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New York and its attractions

New York is the biggest city in the USA, with a population of over 17 million. It’s made up of five different boroughs: Manhattan, Brooklyn, Queens, Bronx and Staten Island. The heart of the city Manhattan Island, which is surrounded by the river Hudson and the East River.
Manhattan has grown enormously as a “vertical city”. Until September 11th 2001, the date of the worst tragedy in America history, the tallest buildings were the Twin Towers, 400 metres high. Today the tallest and most famous skyscraper in New York is the Empire State Building (449 metres high), which was completed in 1931 and has 102 floors. You can enjoy a superb view of the city from its Observatory.
central park is the biggest city park in the world, 4 kilometres long and 800 metres wide, with lots of lakes and a zoo.

New York has got also some of the most important collections in the world: the Museum of Modern Art, the Guggenheim Museum, the Metropolitan Museum, the American Museum of Natural History and many others. Most of them are on Fifth Avenue, where you will also see some of the most exclusive shops and hotels.

Miss Liberty
Another name of the Statue of Liberty is Miss Liberty. It was given to the USA by France as a sign of friendship between the two nations.
French sculptor August Bartholdi began building the Statue in 1875 and engineer Gustave Eiffel, responsible for the construction of the Eiffel Tower in Paris, designed this metal frame. Public festivals and lotteries were organized in France to collect the money necessary for its construction: 250 000 dollars, then a very large sum! The statue was completed in Paris in June 1884. It was then dismantled and the following year sent to New York by ship, packed in more than 200 crates. When it arrived in New York it was mounted on a high granite pedestal and inaugurated on October 28th, 1886. At the time, it was the tallest structure in America, 46 metres high!
Miss Liberty carries the torch of freedom in her right hand and a tablet with the inscription “July IV MDCCLXXVI, Independence Day” in her left hand; at her feet are some broken chains.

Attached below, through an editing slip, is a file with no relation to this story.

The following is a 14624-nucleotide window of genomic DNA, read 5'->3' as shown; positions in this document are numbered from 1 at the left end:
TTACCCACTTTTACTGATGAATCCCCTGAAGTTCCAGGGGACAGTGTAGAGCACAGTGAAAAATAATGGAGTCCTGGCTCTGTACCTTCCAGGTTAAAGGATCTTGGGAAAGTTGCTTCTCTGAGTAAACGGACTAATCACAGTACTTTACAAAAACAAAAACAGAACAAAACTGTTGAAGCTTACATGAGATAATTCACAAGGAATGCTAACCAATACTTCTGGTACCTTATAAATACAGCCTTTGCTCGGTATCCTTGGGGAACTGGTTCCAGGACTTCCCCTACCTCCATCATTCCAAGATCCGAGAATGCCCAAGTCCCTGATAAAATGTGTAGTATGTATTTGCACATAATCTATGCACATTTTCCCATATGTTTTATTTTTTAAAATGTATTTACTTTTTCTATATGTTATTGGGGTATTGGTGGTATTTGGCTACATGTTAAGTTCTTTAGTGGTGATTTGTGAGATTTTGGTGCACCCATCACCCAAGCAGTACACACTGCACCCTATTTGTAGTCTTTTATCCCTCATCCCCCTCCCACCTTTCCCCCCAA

By 1986 the statue had been completely restored and was ready for its centennial celebrations, which took places on a four-day week and involved parades and fireworks. The statue was closed to the public for security reasons after 11th September 2001 but has now reopened, so visitors can take lifts or go up 335 steps to reach its feet and then climb another 168 steps to the crown. It is no longer possible to get inside the torch. From the top of the statue there’s a wonderful view of Manhattan, Brooklyn and New Jersey.

World trade centre and ground zero
The area previously occupied by the Twin Towers is called Ground Zero and has become the memorial site for the victims of tragedy in 11th September 2001.
Before that date the World Trade Centre was a complex of six skyscrapers with the Twin Towers as the tallest of the city. It was a city within the city. An elevator took passengers to the glass-enclosed observation decks for spectacular views of the city skyline. At least 70 000 people worked in the World Trade Centre and another 70 000 visited the Towers each day.

Ellis Island
This was the gateway to the New World. From 1892 to 1954, nearly seventeen million immigrants entered the United States through this small island in New York Harbour.
Today the Main Building on Ellis Island is a national museum dedicated to the history of immigration and to the important role the island played during the mass migration of humanity in the late 19th and early 20th century.

The Empire State Building
The building was completed in 1931. it is the symbol of the city and, after the destruction of the Twin Towers has once again become New York's tallest building.
It soars above the heart of Manhattan at Fifth Avenue and 34th Street. It is 443 m. high and the 86th floor has outdoor observation decks for bird's-eye views of Manhattan. On a clear day from the 102nd floor it is possible to see more than eighty miles away. King Kong climbed in 1933 and is still open today vertigo-free visitors.

Central Park
An extensive green rectangle, stretching fifty-one blocks between 59th and 110th Streets, created in 1858. both New Yorkers and tourists find places to enjoy themselves – there are playground, skating rinks, playing fields and spaces for big concerts and events. Numerous celebrities have apartments overlooking Central Park.

Times Square
Known as "the crossroads of the world," glittering Times Square renamed in 1904 when The seat of New York Times newspaper moved to the former Long Acre Square. It soon became the city's neon-bright entertainment centre and has recently been restored, along with several of its historic theatres. On New Year's Eve there are always fireworks with a countdown to midnight.

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